Mesalazine is a 5-aminosalicylic acid compound (5-ASA) indicated for the treatment of mild to moderate inflammatory bowel disease as well as for the induction and maintenance of remission. The precise mechanism of action is still unknown, although it appears its local anti-inflammatory effect may, at least in part, be due to its inhibition of cyclooxygenase.

An array of oral and rectal preparations have been formulated with numerous drug delivery methods in order to decrease systemic absorption and increase drug availability at the diseased area of the intestinal mucosa.

The selection of the most appropriate formulation involves tailoring of the therapy to the individual in addition to factors such as:

  • Disease extent and severity;
  • Efficacy;
  • Adverse effects;
  • Pill burden;
  • Patient preference; and
  • Compliance and adherence.

The different brands of mesalazine are not interchangeable due to their varying formulation and release characteristics. There are a number of different mesalazine formulations that release mesalazine in specific areas of the intestine at a particular pH range and release rate.

The following tables list the different mesalazine formulations available on the Pharmaceutical Benefits Scheme (PBS). However, as per PBS regulations, authority streamline approval is required for all mesalazine formulations (except suppositories). To qualify for PBS subsidised oral agents, patients must be intolerant to sulfasalazine or have a documented allergy to a sulfonamide.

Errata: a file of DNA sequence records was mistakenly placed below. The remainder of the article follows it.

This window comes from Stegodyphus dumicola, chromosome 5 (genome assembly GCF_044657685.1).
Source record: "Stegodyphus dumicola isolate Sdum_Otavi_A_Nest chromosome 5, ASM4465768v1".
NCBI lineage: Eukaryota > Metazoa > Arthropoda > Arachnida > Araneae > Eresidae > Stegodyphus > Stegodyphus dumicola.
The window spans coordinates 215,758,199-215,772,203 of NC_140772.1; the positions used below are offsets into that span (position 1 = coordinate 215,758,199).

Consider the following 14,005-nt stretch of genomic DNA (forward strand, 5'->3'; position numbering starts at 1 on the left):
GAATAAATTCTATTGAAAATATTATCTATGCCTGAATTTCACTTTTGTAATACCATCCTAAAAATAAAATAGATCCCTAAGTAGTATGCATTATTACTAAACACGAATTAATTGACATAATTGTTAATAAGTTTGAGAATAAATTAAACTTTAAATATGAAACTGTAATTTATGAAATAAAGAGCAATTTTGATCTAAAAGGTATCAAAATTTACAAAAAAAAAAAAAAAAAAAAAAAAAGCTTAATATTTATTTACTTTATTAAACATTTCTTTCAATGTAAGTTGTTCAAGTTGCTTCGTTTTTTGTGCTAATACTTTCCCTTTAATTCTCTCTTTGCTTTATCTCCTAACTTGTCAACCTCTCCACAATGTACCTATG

Table 1. Enteric coated mesalazine formulations.

Drug Formulation Site of drug release Optimal drug release pH
250mg (Mesasal®) Eudragit-L coating Mid ileum to colon ≥6
500mg (Salofalk®) Eudragit-L coating Mid ileum to colon ≥6
800mg (Asacol®) Eudragit-S coating Terminal ileum onwards, colon ≥7

Enteric coated tablets have a pH-dependent release:

The resin film forms the enteric coating designed to release mesalazine only at a particular pH. This prevents untargeted disintegration in an acidic environment of the intestine and proximal bowel. Hence, it is suggested that pH-dependent formulations should not be co-administered with lactulose or medications that lower colonic pH as this inhibits the release of 5-ASA from the pH-dependent Eudragit coating, reducing its efficacy.

Time-dependent release from modified release tablets and granules:

Table 2. Modified release mesalazine tablet and granule formulations.

Drug Formulation Site of drug release Optimal drug release pH
500mg and 1gm (Pentasa® tablets) Microgranules coated with an ethylcellulose semi-permeable membrane Throughout the GI tract Any enteral pH
1.2gm (Mezavant® tablets)


Multi-matrix system coated with methacrylic acid copolymers Terminal ileum and entire colon ≥7
500mg, 1gm, 1.5gm and 3gm (Salofalk® granules)


Eudragit-L functional coating with matrix system inside the particle core Terminal ileal region Dependent of pH
1gm, 2gm and 4gm (Pentasa® granules)


Ethylcellulose semi-permeable membrane coated microgranules Duodenum to colon Any enteral pH